Today in 1954, for its ninth nuclear test, the USSR staged a live-fire nuclear wargame near Totskoye, ~600 mi. SE of Moscow. At 9:33am local time, a 40-kt A-bomb was detonated 1,150 ft. in the air between two groups of soldiers, some just 2 mi. from blast.
The roughly 45,000 soldiers were then ordered into mock battle under highly radioactive conditions for the remainder of the day. Most had no protective equipment and were not warned about the dangers. Some who were issued gas masks removed them in the oppressive 115F (46C) heat.
Exposures were reportedly ten times the maximum allowable level for US soldiers for a year. The 1,000,000 people who lived within 100 miles of the blast were given no warning at all. For more about this "monstrous" exercise, see: washingtonpost.com/archive/politi…
Here's some of the original Soviet footage of the September 14, 1954, Totskoye nuclear wargame that was originally made public in the early 1990s and included in the first clip I posted (Russian speakers are welcome to post translations of the narration):
A few screenshots from the video (with YouTube's auto translate feature on):
A few more screenshots from the video (with YouTube's auto translate feature on):
And here's a picture of the bomb that was dropped that day:
The United States conducted similar military exercises—involving people and many different kinds of animals—during the 1950s at the Nevada Proving Ground outside Las Vegas:

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More from @AtomicAnalyst

15 Sep
Tonight in 1980 at Grand Forks AFB, North Dakota, the number five engine on the right wing of a B-52 on ground alert caught fire during a drill. The aircraft was loaded with 8 Short-Range Attack Missiles (armed with 170-200-kt W69 warheads) and 4 B28 bombs (70 kt to 1.45 Mt).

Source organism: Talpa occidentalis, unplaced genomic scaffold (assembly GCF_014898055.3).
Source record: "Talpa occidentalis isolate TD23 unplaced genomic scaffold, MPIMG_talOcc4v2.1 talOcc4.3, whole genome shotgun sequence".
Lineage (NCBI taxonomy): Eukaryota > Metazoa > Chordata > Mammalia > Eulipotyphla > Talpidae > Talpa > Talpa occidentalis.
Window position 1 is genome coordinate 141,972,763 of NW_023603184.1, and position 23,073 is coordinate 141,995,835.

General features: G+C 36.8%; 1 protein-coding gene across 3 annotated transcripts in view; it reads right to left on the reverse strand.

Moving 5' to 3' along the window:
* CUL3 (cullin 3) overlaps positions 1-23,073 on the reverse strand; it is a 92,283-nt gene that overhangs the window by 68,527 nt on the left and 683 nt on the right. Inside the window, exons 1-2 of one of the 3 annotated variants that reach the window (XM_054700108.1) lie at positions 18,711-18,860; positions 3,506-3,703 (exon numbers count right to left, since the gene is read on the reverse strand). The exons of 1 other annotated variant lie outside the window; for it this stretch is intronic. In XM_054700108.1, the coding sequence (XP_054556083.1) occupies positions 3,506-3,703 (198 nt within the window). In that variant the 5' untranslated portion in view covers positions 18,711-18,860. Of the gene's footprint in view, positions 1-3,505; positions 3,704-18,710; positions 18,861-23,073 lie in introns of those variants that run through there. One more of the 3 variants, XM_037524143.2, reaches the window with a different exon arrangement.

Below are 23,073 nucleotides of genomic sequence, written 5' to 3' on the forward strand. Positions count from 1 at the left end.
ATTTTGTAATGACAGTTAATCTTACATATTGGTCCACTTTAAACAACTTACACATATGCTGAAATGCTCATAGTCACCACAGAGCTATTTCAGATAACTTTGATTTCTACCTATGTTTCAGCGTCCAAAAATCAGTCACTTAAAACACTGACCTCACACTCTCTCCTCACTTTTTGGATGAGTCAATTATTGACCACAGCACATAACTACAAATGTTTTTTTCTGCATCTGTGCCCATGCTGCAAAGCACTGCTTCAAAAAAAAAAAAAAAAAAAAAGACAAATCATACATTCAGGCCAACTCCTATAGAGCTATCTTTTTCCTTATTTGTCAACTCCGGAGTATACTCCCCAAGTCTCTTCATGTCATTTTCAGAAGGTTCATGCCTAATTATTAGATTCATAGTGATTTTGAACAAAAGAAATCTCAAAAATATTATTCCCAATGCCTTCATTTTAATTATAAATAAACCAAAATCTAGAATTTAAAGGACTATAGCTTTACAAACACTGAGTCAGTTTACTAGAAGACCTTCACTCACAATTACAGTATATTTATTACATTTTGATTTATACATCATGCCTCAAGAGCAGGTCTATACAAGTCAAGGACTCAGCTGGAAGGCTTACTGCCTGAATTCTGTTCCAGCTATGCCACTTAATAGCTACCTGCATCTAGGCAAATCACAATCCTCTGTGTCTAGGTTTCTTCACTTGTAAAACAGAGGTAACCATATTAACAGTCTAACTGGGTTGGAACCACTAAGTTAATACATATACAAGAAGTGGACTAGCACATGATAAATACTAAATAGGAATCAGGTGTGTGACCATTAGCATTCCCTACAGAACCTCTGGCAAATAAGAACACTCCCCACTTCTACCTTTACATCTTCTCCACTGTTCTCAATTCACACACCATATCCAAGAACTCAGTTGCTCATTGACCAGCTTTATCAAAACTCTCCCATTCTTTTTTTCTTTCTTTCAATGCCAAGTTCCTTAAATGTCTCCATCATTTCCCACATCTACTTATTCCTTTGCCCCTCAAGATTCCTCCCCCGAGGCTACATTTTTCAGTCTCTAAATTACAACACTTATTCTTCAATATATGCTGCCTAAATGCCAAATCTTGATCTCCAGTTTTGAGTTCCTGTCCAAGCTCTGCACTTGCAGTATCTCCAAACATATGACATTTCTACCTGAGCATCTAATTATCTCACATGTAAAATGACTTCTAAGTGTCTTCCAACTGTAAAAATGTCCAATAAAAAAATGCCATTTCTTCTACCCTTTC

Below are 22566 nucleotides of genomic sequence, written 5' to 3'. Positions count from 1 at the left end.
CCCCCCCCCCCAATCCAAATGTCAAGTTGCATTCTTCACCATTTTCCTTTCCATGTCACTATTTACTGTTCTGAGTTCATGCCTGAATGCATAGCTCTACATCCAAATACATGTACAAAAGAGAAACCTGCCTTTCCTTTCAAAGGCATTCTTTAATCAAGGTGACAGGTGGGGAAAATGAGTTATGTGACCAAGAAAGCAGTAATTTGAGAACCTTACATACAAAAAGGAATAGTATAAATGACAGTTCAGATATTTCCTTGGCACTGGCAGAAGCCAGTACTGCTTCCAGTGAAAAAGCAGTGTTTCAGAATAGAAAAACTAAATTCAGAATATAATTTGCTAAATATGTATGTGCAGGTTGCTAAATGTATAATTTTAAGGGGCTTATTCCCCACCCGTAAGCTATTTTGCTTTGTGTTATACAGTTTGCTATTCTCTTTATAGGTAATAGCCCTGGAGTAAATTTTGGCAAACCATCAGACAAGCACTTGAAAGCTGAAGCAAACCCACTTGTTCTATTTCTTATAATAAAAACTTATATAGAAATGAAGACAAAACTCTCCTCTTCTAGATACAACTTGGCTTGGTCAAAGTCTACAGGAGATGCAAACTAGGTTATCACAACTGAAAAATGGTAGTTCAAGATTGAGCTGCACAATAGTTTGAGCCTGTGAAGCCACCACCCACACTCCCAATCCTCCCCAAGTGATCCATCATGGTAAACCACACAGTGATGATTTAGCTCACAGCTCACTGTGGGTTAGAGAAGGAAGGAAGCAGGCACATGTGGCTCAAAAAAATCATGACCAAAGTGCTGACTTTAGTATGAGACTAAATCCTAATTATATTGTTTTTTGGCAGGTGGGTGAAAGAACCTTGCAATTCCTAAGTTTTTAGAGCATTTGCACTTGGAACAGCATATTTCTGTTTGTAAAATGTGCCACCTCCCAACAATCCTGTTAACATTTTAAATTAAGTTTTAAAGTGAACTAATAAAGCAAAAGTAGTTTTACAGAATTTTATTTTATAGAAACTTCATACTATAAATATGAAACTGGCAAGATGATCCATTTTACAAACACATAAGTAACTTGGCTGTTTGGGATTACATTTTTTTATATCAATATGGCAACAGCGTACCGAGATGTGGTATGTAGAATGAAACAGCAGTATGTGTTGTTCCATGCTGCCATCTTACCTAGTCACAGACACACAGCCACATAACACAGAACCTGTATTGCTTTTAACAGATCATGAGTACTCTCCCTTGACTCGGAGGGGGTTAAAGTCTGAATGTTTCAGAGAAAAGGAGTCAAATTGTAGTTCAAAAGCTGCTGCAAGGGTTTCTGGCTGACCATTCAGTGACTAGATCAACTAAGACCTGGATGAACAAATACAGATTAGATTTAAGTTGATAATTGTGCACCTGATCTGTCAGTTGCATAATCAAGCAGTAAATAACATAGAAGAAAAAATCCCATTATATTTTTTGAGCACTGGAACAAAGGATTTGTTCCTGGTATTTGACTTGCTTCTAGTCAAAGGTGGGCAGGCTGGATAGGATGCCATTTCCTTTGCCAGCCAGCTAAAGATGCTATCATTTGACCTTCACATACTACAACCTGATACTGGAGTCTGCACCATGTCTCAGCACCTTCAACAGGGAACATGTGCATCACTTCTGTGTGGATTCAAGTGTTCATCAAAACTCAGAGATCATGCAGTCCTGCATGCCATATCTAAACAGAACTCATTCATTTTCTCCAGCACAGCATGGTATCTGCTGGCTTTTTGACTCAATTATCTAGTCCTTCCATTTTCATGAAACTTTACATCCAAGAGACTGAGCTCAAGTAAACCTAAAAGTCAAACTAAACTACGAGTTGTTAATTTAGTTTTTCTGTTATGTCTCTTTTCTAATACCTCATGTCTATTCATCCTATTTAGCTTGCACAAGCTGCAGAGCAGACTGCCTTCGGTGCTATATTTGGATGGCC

That night, a southeast wind gusted up to 35 mph. The B-52 pointed in that direction. That alone kept the flames away from the fuselage. Had the nose been facing west, the fire would have incinerated all six crew members as they evacuated and burned the weapons in the bomb bay.
The fire burned for three hours. It was only extinguished when a civilian base fire inspector boarded the B-52 and shut off the fuel. Had the nukes caught fire and their conventional high explosives detonated, a radioactive plume would have drifted over Grand Forks and beyond.
Read 12 tweets
7 Sep
LBJ’s controversial “Daisy” ad—implying his (unnamed) Republican opponent Sen. Barry Goldwater would start a nuclear war—first aired 56 years ago tonight on NBC. Although broadcast only once as a paid political advertisement, TV news programs frequently replayed and discussed it.
Media consultant and sound designer Tony Schwartz (no relation) created the concept for the advertisement, which was then cast and filmed by the Doyle Dane Bernbach advertising agency.
For more on the creation, production, broadcast, and impact of this unprecedented campaign advertisement, see
@CONELRAD6401240‘s excellent and exhaustive history: conelrad.com/daisy/index.php
Read 7 tweets
29 Aug
Today in 2007 at Minot AFB, North Dakota, munitions crews accidentally loaded a B-52H bomber with six Advanced Cruise Missiles, each armed with a live W80-1 nuclear warhead with a variable yield of 5-150 kilotons. The plane sat on the tarmac overnight without any special guards.